Søren Dahlgaard’s ‘Dough Portrait’ Series Brings New Meaning to ‘Pizza Face’
Last week, we showed you the work of the team at Behance, whose "Water Wigs," trippy photos of water exploding on dudes to make mohawks and other funky hairstyles, captivated us. This week, we stumbled on Danish artist Søren Dahlgaard, who is using a far stickier medium in his latest photography series. The multi-media artist has used dough in a series of sculptures and other installations, and over the past several years, has taken photos around the world, including his hometown of Copenhagen and the Maldives, of people with big, massive wads of bread dough on their faces. The photo subjects were able to sculpt their yeasty masks before the photos were taken, although they all just kind of end up looking like wads of dough to us.
As Dahlgaard explains: “Dough and bread are universal. They are things we can all relate to. We know how it is made, how it feels to touch it, but when it appears in art, it can be difficult to place. It wakes people’s curiosity.” The series has been seen at a number of art events and exhibitions around the world over the past several years, and will reach new audiences this fall with shows at the Gwangju Biennale in South Korea, the Digital Art Center Israel and KIASMA Museum of Contemporary Art in Helsinki, Finland. Check out the whole "Dough Portraits" collection on his website.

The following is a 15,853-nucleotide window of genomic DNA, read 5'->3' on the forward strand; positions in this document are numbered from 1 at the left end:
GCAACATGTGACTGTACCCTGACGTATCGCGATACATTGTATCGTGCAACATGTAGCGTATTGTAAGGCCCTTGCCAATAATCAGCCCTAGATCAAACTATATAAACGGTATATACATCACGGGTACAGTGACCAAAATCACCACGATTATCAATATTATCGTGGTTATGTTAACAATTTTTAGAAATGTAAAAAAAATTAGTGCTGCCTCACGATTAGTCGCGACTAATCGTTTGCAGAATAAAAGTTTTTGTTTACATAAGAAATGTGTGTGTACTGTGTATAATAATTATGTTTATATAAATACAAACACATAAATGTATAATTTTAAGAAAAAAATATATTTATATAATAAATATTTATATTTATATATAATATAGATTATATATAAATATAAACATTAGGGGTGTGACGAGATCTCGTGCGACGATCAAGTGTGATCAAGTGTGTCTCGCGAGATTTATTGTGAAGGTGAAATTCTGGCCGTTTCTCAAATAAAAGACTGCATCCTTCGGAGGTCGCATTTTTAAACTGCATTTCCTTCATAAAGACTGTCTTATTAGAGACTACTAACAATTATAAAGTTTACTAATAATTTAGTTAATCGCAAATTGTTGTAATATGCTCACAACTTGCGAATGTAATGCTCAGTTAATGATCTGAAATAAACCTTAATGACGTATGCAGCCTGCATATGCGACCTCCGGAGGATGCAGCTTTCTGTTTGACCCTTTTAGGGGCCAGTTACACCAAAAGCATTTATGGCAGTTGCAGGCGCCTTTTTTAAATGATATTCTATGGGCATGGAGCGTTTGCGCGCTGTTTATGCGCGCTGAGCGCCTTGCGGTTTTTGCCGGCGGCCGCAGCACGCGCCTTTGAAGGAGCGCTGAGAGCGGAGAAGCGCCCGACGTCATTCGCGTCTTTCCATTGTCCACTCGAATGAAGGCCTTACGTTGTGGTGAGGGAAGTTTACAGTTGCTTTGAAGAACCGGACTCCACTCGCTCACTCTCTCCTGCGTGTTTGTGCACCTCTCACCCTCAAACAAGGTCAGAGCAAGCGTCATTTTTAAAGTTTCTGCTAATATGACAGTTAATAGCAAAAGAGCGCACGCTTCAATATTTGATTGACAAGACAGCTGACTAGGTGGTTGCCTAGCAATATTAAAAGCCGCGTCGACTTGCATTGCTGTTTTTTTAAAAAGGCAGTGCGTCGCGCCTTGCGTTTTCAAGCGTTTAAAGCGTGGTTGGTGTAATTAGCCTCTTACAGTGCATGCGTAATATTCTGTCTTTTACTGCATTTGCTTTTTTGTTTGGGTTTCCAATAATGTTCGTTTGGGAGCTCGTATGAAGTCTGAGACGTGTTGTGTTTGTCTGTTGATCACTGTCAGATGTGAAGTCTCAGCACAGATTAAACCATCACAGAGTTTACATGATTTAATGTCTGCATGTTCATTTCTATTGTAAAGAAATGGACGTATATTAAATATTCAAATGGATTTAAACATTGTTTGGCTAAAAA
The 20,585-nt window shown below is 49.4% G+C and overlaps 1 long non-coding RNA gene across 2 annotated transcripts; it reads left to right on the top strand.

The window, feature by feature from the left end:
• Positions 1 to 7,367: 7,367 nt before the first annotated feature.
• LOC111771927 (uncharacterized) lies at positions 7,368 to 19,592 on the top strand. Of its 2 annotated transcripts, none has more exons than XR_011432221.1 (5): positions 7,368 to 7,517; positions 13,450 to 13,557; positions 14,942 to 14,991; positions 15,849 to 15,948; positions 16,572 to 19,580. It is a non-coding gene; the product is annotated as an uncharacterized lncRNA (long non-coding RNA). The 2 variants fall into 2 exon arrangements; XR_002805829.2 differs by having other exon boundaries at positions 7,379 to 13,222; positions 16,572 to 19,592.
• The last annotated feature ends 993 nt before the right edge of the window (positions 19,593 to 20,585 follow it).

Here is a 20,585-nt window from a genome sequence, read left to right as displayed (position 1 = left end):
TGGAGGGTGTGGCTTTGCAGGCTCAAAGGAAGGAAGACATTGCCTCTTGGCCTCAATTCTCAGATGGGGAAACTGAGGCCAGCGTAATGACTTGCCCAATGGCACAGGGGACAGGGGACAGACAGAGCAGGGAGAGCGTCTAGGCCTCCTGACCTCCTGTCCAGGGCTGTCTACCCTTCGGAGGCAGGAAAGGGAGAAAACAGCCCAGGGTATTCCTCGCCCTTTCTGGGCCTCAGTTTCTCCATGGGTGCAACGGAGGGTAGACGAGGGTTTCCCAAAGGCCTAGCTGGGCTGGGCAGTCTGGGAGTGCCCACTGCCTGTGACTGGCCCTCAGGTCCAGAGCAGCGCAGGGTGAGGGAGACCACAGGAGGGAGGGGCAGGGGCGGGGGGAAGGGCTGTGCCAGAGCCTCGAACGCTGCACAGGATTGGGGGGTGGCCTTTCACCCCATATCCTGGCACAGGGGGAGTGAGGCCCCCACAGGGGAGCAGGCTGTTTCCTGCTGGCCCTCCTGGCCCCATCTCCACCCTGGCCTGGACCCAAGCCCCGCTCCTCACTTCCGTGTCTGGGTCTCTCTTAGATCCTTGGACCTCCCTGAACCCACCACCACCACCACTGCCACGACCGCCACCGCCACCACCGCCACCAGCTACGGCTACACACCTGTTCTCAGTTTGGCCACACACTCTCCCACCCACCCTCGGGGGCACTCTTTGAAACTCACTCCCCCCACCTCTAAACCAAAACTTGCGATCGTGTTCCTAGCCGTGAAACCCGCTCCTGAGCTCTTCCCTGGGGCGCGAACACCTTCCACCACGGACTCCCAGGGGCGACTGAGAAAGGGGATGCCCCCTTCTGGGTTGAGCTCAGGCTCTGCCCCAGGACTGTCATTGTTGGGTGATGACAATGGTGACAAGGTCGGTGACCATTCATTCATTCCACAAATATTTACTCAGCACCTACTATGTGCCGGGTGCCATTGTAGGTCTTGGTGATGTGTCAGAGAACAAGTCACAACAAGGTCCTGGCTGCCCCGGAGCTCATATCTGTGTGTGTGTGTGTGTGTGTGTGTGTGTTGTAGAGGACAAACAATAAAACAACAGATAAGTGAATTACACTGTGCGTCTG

Dough isn’t the only kind of foodstuff Dahlgaard uses in his work. In a rather interesting 2007 piece called "Digesting the News," he took stories from daily newspapers with opposing editorial leanings and views, mixed them with fat for a rather appetizing mixture, and ground it into intestinal casing to make sausages. He definitely made his point, but it’s enough to make your stomach turn at the mere thought of a dirty-water hot dog.